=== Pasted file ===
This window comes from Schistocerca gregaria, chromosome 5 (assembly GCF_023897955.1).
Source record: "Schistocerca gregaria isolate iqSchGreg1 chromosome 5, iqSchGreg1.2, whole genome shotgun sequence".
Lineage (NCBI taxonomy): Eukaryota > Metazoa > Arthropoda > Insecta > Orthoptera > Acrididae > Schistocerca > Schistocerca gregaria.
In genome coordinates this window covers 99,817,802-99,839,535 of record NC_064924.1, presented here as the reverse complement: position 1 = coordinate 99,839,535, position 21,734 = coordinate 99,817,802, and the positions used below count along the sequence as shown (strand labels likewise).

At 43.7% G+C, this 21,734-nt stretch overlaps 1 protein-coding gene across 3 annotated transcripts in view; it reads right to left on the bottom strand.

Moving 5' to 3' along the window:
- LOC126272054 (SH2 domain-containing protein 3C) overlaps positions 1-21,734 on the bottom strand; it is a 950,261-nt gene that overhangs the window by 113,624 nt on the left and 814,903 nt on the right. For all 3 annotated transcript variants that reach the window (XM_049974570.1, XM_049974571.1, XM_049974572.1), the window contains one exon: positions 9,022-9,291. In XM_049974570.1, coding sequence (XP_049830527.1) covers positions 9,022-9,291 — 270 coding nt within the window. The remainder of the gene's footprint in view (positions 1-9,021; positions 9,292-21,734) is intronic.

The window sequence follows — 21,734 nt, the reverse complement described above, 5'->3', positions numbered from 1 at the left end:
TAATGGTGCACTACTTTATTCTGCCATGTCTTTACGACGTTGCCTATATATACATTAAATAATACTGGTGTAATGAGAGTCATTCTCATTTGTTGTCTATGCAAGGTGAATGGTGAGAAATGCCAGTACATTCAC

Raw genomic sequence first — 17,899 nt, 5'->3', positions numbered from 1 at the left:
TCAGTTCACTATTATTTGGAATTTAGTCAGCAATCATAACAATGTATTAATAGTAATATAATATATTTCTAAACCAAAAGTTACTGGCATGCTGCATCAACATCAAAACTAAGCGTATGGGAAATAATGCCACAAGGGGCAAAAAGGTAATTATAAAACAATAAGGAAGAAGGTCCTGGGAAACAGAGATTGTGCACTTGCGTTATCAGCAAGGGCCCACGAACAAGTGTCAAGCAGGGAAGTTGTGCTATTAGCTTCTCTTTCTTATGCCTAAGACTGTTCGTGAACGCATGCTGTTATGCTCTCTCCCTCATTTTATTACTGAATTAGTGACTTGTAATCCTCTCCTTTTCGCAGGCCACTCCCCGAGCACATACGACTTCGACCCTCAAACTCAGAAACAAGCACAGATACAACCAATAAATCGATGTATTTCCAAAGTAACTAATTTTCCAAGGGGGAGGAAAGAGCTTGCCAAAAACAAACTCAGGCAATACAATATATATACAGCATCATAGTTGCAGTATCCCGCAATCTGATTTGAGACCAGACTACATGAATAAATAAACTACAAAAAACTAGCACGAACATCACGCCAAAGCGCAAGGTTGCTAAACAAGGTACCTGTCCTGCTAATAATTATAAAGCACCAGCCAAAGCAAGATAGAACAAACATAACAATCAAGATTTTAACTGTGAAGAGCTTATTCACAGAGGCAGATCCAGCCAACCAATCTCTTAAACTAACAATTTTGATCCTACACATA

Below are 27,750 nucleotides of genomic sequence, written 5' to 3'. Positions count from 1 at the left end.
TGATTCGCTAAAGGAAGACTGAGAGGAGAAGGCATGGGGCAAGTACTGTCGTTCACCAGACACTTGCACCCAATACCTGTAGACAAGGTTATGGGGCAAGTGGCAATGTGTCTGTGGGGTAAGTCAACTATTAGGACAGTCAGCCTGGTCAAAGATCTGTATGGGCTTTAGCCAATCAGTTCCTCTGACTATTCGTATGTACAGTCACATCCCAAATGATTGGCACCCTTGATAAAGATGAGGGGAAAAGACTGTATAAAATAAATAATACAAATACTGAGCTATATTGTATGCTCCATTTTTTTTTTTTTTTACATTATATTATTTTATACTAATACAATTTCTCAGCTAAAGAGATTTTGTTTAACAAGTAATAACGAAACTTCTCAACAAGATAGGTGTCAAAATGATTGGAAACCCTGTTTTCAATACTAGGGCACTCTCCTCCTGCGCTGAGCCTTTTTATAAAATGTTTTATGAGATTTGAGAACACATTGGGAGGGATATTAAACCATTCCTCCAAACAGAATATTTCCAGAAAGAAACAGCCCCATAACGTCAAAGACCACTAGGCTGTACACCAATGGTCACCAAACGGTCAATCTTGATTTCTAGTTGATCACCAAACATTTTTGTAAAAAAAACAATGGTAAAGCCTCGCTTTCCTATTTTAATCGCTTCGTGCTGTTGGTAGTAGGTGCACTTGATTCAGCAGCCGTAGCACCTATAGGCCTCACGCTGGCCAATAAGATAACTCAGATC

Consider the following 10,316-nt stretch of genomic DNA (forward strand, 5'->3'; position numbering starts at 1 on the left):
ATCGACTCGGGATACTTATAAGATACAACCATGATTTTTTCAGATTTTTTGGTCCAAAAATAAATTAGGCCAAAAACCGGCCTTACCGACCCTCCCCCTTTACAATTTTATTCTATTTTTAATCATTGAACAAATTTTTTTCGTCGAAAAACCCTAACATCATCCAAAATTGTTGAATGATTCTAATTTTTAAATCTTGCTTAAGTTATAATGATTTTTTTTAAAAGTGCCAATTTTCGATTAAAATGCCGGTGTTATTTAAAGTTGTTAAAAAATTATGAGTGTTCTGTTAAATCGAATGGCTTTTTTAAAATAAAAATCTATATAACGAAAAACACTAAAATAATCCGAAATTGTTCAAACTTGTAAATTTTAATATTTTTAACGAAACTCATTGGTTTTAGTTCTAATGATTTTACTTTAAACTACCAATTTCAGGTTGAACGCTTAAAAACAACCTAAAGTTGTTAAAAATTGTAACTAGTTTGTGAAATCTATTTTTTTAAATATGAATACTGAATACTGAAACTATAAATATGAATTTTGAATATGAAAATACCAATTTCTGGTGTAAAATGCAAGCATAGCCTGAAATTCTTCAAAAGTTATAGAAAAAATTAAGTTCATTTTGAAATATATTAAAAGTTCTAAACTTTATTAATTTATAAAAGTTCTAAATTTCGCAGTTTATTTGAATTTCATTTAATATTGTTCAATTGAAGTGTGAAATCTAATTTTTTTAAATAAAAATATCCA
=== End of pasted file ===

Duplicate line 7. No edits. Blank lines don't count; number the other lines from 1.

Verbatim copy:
- LOC126272054 (SH2 domain-containing protein 3C) overlaps positions 1-21,734 on the bottom strand; it is a 950,261-nt gene that overhangs the window by 113,624 nt on the left and 814,903 nt on the right. For all 3 annotated transcript variants that reach the window (XM_049974570.1, XM_049974571.1, XM_049974572.1), the window contains one exon: positions 9,022-9,291. In XM_049974570.1, coding sequence (XP_049830527.1) covers positions 9,022-9,291 — 270 coding nt within the window. The remainder of the gene's footprint in view (positions 1-9,021; positions 9,292-21,734) is intronic.